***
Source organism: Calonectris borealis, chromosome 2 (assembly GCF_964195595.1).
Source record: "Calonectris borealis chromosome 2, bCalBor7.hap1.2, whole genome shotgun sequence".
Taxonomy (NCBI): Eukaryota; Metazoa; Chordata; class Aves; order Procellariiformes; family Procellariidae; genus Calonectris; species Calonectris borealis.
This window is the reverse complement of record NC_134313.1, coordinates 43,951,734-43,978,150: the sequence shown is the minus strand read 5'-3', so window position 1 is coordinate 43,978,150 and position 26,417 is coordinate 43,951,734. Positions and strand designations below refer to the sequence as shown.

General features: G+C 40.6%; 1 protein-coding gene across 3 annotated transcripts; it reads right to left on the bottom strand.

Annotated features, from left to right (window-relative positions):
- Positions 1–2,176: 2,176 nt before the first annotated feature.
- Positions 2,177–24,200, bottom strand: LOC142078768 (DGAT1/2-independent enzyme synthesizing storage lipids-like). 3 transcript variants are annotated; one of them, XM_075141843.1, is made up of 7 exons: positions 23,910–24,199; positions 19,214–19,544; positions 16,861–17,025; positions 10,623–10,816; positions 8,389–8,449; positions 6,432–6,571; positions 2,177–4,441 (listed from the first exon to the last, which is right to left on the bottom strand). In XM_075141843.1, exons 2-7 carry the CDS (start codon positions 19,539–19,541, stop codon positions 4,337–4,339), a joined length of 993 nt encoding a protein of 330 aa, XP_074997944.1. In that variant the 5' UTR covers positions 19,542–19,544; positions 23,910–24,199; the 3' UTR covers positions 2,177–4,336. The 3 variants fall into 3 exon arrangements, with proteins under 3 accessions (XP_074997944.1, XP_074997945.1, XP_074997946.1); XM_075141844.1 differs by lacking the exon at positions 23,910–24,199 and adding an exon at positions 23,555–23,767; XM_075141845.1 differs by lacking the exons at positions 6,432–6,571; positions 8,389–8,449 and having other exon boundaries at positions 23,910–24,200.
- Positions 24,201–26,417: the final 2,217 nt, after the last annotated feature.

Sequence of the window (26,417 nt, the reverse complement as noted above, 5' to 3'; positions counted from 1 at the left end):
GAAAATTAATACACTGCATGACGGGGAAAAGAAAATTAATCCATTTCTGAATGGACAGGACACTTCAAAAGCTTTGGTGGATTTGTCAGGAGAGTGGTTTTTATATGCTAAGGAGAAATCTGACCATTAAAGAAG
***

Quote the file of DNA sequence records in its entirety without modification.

Source organism: Calonectris borealis, chromosome 2 (assembly GCF_964195595.1).
Source record: "Calonectris borealis chromosome 2, bCalBor7.hap1.2, whole genome shotgun sequence".
Taxonomy (NCBI): Eukaryota; Metazoa; Chordata; class Aves; order Procellariiformes; family Procellariidae; genus Calonectris; species Calonectris borealis.
This window is the reverse complement of record NC_134313.1, coordinates 43,951,734-43,978,150: the sequence shown is the minus strand read 5'-3', so window position 1 is coordinate 43,978,150 and position 26,417 is coordinate 43,951,734. Positions and strand designations below refer to the sequence as shown.

General features: G+C 40.6%; 1 protein-coding gene across 3 annotated transcripts; it reads right to left on the bottom strand.

Annotated features, from left to right (window-relative positions):
- Positions 1–2,176: 2,176 nt before the first annotated feature.
- Positions 2,177–24,200, bottom strand: LOC142078768 (DGAT1/2-independent enzyme synthesizing storage lipids-like). 3 transcript variants are annotated; one of them, XM_075141843.1, is made up of 7 exons: positions 23,910–24,199; positions 19,214–19,544; positions 16,861–17,025; positions 10,623–10,816; positions 8,389–8,449; positions 6,432–6,571; positions 2,177–4,441 (listed from the first exon to the last, which is right to left on the bottom strand). In XM_075141843.1, exons 2-7 carry the CDS (start codon positions 19,539–19,541, stop codon positions 4,337–4,339), a joined length of 993 nt encoding a protein of 330 aa, XP_074997944.1. In that variant the 5' UTR covers positions 19,542–19,544; positions 23,910–24,199; the 3' UTR covers positions 2,177–4,336. The 3 variants fall into 3 exon arrangements, with proteins under 3 accessions (XP_074997944.1, XP_074997945.1, XP_074997946.1); XM_075141844.1 differs by lacking the exon at positions 23,910–24,199 and adding an exon at positions 23,555–23,767; XM_075141845.1 differs by lacking the exons at positions 6,432–6,571; positions 8,389–8,449 and having other exon boundaries at positions 23,910–24,200.
- Positions 24,201–26,417: the final 2,217 nt, after the last annotated feature.

Sequence of the window (26,417 nt, the reverse complement as noted above, 5' to 3'; positions counted from 1 at the left end):
GAAAATTAATACACTGCATGACGGGGAAAAGAAAATTAATCCATTTCTGAATGGACAGGACACTTCAAAAGCTTTGGTGGATTTGTCAGGAGAGTGGTTTTTATATGCTAAGGAGAAATCTGACCATTAAAGAAG